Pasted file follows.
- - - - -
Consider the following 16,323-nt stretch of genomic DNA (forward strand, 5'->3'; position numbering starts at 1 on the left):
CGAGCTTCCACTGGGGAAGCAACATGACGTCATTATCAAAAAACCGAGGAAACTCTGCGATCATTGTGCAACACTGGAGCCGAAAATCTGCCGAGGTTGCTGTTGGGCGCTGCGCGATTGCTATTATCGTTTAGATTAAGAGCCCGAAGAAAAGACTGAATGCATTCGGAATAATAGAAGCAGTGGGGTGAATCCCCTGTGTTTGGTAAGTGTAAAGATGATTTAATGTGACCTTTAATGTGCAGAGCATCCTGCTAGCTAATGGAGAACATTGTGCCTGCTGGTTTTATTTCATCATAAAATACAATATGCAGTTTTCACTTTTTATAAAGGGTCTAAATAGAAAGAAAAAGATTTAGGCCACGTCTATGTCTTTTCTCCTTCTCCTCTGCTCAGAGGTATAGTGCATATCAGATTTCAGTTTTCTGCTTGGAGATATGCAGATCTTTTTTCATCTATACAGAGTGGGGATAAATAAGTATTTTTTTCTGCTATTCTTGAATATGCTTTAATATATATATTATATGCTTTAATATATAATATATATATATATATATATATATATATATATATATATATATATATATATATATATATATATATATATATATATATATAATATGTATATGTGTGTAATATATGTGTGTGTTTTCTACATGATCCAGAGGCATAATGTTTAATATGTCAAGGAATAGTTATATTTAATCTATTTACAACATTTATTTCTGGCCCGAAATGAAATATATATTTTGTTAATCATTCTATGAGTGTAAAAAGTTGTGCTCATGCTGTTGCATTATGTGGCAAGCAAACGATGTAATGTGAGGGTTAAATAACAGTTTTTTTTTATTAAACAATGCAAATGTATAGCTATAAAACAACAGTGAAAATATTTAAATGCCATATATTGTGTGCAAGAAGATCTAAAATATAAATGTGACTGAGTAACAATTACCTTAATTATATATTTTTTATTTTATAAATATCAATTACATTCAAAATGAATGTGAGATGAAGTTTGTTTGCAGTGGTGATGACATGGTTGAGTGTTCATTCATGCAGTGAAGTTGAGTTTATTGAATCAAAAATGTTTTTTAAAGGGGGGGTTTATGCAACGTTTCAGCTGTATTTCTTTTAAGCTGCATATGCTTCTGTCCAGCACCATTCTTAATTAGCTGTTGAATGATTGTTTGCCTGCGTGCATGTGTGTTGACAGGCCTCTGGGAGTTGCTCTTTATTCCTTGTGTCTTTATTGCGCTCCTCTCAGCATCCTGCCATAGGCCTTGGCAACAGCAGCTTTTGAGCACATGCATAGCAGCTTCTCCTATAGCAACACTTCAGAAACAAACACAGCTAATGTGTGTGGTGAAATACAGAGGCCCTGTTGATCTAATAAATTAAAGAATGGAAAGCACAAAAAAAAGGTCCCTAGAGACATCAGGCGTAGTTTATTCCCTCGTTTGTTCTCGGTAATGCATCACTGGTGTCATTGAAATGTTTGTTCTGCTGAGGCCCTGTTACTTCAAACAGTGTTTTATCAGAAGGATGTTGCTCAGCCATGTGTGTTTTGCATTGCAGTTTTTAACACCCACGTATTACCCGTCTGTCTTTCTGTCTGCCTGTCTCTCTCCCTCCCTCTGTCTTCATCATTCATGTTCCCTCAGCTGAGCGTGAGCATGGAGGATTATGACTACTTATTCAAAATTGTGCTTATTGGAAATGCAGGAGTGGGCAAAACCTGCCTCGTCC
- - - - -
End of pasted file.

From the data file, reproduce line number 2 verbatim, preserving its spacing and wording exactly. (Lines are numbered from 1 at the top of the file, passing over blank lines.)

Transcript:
CGAGCTTCCACTGGGGAAGCAACATGACGTCATTATCAAAAAACCGAGGAAACTCTGCGATCATTGTGCAACACTGGAGCCGAAAATCTGCCGAGGTTGCTGTTGGGCGCTGCGCGATTGCTATTATCGTTTAGATTAAGAGCCCGAAGAAAAGACTGAATGCATTCGGAATAATAGAAGCAGTGGGGTGAATCCCCTGTGTTTGGTAAGTGTAAAGATGATTTAATGTGACCTTTAATGTGCAGAGCATCCTGCTAGCTAATGGAGAACATTGTGCCTGCTGGTTTTATTTCATCATAAAATACAATATGCAGTTTTCACTTTTTATAAAGGGTCTAAATAGAAAGAAAAAGATTTAGGCCACGTCTATGTCTTTTCTCCTTCTCCTCTGCTCAGAGGTATAGTGCATATCAGATTTCAGTTTTCTGCTTGGAGATATGCAGATCTTTTTTCATCTATACAGAGTGGGGATAAATAAGTATTTTTTTCTGCTATTCTTGAATATGCTTTAATATATATATTATATGCTTTAATATATAATATATATATATATATATATATATATATATATATATATATATATATATATATATATATATATATATATATATATATATAATATGTATATGTGTGTAATATATGTGTGTGTTTTCTACATGATCCAGAGGCATAATGTTTAATATGTCAAGGAATAGTTATATTTAATCTATTTACAACATTTATTTCTGGCCCGAAATGAAATATATATTTTGTTAATCATTCTATGAGTGTAAAAAGTTGTGCTCATGCTGTTGCATTATGTGGCAAGCAAACGATGTAATGTGAGGGTTAAATAACAGTTTTTTTTTATTAAACAATGCAAATGTATAGCTATAAAACAACAGTGAAAATATTTAAATGCCATATATTGTGTGCAAGAAGATCTAAAATATAAATGTGACTGAGTAACAATTACCTTAATTATATATTTTTTATTTTATAAATATCAATTACATTCAAAATGAATGTGAGATGAAGTTTGTTTGCAGTGGTGATGACATGGTTGAGTGTTCATTCATGCAGTGAAGTTGAGTTTATTGAATCAAAAATGTTTTTTAAAGGGGGGGTTTATGCAACGTTTCAGCTGTATTTCTTTTAAGCTGCATATGCTTCTGTCCAGCACCATTCTTAATTAGCTGTTGAATGATTGTTTGCCTGCGTGCATGTGTGTTGACAGGCCTCTGGGAGTTGCTCTTTATTCCTTGTGTCTTTATTGCGCTCCTCTCAGCATCCTGCCATAGGCCTTGGCAACAGCAGCTTTTGAGCACATGCATAGCAGCTTCTCCTATAGCAACACTTCAGAAACAAACACAGCTAATGTGTGTGGTGAAATACAGAGGCCCTGTTGATCTAATAAATTAAAGAATGGAAAGCACAAAAAAAAGGTCCCTAGAGACATCAGGCGTAGTTTATTCCCTCGTTTGTTCTCGGTAATGCATCACTGGTGTCATTGAAATGTTTGTTCTGCTGAGGCCCTGTTACTTCAAACAGTGTTTTATCAGAAGGATGTTGCTCAGCCATGTGTGTTTTGCATTGCAGTTTTTAACACCCACGTATTACCCGTCTGTCTTTCTGTCTGCCTGTCTCTCTCCCTCCCTCTGTCTTCATCATTCATGTTCCCTCAGCTGAGCGTGAGCATGGAGGATTATGACTACTTATTCAAAATTGTGCTTATTGGAAATGCAGGAGTGGGCAAAACCTGCCTCGTCC